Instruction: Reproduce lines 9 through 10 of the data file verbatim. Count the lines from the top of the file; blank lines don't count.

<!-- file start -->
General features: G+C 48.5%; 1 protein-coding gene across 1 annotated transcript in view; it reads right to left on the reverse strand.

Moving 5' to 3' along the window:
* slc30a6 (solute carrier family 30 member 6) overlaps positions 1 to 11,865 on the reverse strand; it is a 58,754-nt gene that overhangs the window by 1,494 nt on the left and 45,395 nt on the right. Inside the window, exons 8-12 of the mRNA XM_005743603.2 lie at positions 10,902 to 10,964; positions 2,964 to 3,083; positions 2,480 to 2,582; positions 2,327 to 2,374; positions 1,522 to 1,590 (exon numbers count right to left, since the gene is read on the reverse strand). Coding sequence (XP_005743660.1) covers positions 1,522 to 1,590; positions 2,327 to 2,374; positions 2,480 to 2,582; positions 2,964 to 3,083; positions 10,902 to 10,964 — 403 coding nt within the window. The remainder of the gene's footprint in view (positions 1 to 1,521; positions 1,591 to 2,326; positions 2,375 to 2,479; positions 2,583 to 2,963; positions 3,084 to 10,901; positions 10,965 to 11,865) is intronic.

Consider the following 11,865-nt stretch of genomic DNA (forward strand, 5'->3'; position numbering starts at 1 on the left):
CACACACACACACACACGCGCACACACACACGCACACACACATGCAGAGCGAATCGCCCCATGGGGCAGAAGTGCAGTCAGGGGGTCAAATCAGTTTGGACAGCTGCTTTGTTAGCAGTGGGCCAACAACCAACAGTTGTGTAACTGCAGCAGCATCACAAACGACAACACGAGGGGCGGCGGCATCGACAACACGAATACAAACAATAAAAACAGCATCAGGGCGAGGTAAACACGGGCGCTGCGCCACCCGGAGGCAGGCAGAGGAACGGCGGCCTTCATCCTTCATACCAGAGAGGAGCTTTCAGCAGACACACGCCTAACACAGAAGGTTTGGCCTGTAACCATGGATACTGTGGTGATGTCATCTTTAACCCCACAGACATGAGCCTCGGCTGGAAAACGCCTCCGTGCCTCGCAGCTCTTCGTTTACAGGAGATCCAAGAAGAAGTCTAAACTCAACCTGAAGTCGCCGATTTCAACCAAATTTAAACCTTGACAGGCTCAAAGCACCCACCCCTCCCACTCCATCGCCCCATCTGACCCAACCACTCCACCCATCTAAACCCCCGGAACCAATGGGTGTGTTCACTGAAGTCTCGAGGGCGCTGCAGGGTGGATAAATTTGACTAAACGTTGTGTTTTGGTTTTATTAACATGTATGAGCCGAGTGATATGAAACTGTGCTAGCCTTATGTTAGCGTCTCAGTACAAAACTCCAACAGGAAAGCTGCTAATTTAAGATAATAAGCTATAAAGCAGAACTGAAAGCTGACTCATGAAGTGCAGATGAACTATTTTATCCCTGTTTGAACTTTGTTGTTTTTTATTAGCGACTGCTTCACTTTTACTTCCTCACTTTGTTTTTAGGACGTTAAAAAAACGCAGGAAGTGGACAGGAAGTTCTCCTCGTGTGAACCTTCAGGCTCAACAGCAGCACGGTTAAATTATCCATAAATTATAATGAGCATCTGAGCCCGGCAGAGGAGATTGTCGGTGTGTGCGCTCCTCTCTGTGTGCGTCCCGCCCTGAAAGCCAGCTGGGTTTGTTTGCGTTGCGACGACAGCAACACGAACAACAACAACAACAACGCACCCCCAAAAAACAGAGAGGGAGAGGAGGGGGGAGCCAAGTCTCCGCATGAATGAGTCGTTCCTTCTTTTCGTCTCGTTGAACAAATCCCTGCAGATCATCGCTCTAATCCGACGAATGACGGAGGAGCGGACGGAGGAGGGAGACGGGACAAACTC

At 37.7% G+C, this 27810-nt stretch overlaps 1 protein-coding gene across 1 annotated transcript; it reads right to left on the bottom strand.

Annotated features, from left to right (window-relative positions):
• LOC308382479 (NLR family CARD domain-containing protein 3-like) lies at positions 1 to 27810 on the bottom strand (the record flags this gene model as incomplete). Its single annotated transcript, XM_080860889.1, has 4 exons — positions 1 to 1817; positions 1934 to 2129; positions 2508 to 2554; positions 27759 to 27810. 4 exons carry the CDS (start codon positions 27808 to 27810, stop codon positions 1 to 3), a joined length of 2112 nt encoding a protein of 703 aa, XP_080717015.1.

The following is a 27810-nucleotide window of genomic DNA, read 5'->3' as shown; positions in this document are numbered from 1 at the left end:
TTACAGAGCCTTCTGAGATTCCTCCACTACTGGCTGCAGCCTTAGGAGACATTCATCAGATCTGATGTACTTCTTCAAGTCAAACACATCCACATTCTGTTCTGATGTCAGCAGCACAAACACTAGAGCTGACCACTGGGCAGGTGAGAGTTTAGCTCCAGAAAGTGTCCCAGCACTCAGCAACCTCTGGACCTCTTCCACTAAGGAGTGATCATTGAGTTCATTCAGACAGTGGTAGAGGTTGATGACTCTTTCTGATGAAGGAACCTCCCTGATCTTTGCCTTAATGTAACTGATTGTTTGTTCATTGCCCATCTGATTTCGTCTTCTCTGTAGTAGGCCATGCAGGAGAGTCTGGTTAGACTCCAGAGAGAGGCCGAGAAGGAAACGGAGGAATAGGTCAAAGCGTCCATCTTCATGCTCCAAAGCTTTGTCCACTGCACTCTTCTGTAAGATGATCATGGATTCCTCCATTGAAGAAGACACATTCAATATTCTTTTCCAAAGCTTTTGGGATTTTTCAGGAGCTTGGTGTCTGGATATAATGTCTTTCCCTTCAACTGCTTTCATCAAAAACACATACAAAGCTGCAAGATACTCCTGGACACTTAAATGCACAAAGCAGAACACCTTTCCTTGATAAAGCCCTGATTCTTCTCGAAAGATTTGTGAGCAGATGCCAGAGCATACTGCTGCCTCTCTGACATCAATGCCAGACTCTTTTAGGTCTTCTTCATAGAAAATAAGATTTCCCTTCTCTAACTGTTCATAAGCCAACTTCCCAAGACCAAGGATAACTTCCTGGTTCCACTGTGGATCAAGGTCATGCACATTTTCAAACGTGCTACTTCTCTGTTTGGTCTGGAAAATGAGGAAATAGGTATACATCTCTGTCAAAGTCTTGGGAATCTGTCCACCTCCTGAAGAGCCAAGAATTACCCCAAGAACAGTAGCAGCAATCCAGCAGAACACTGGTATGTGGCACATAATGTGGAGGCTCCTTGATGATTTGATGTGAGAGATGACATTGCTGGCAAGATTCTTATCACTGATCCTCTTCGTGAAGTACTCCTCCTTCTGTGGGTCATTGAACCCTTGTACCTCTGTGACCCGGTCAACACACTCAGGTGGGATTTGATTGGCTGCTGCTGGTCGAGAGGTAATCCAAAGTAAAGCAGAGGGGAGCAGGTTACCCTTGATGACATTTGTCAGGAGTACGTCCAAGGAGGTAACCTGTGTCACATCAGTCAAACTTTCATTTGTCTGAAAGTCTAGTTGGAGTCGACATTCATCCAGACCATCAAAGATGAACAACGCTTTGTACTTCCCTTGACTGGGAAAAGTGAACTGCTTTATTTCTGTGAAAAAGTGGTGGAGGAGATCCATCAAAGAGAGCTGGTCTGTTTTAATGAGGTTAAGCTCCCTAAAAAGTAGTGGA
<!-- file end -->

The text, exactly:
The following is a 27810-nucleotide window of genomic DNA, read 5'->3' as shown; positions in this document are numbered from 1 at the left end:
TTACAGAGCCTTCTGAGATTCCTCCACTACTGGCTGCAGCCTTAGGAGACATTCATCAGATCTGATGTACTTCTTCAAGTCAAACACATCCACATTCTGTTCTGATGTCAGCAGCACAAACACTAGAGCTGACCACTGGGCAGGTGAGAGTTTAGCTCCAGAAAGTGTCCCAGCACTCAGCAACCTCTGGACCTCTTCCACTAAGGAGTGATCATTGAGTTCATTCAGACAGTGGTAGAGGTTGATGACTCTTTCTGATGAAGGAACCTCCCTGATCTTTGCCTTAATGTAACTGATTGTTTGTTCATTGCCCATCTGATTTCGTCTTCTCTGTAGTAGGCCATGCAGGAGAGTCTGGTTAGACTCCAGAGAGAGGCCGAGAAGGAAACGGAGGAATAGGTCAAAGCGTCCATCTTCATGCTCCAAAGCTTTGTCCACTGCACTCTTCTGTAAGATGATCATGGATTCCTCCATTGAAGAAGACACATTCAATATTCTTTTCCAAAGCTTTTGGGATTTTTCAGGAGCTTGGTGTCTGGATATAATGTCTTTCCCTTCAACTGCTTTCATCAAAAACACATACAAAGCTGCAAGATACTCCTGGACACTTAAATGCACAAAGCAGAACACCTTTCCTTGATAAAGCCCTGATTCTTCTCGAAAGATTTGTGAGCAGATGCCAGAGCATACTGCTGCCTCTCTGACATCAATGCCAGACTCTTTTAGGTCTTCTTCATAGAAAATAAGATTTCCCTTCTCTAACTGTTCATAAGCCAACTTCCCAAGACCAAGGATAACTTCCTGGTTCCACTGTGGATCAAGGTCATGCACATTTTCAAACGTGCTACTTCTCTGTTTGGTCTGGAAAATGAGGAAATAGGTATACATCTCTGTCAAAGTCTTGGGAATCTGTCCACCTCCTGAAGAGCCAAGAATTACCCCAAGAACAGTAGCAGCAATCCAGCAGAACACTGGTATGTGGCACATAATGTGGAGGCTCCTTGATGATTTGATGTGAGAGATGACATTGCTGGCAAGATTCTTATCACTGATCCTCTTCGTGAAGTACTCCTCCTTCTGTGGGTCATTGAACCCTTGTACCTCTGTGACCCGGTCAACACACTCAGGTGGGATTTGATTGGCTGCTGCTGGTCGAGAGGTAATCCAAAGTAAAGCAGAGGGGAGCAGGTTACCCTTGATGACATTTGTCAGGAGTACGTCCAAGGAGGTAACCTGTGTCACATCAGTCAAACTTTCATTTGTCTGAAAGTCTAGTTGGAGTCGACATTCATCCAGACCATCAAAGATGAACAACGCTTTGTACTTCCCTTGACTGGGAAAAGTGAACTGCTTTATTTCTGTGAAAAAGTGGTGGAGGAGATCCATCAAAGAGAGCTGGTCTGTTTTAATGAGGTTAAGCTCCCTAAAAAGTAGTGGA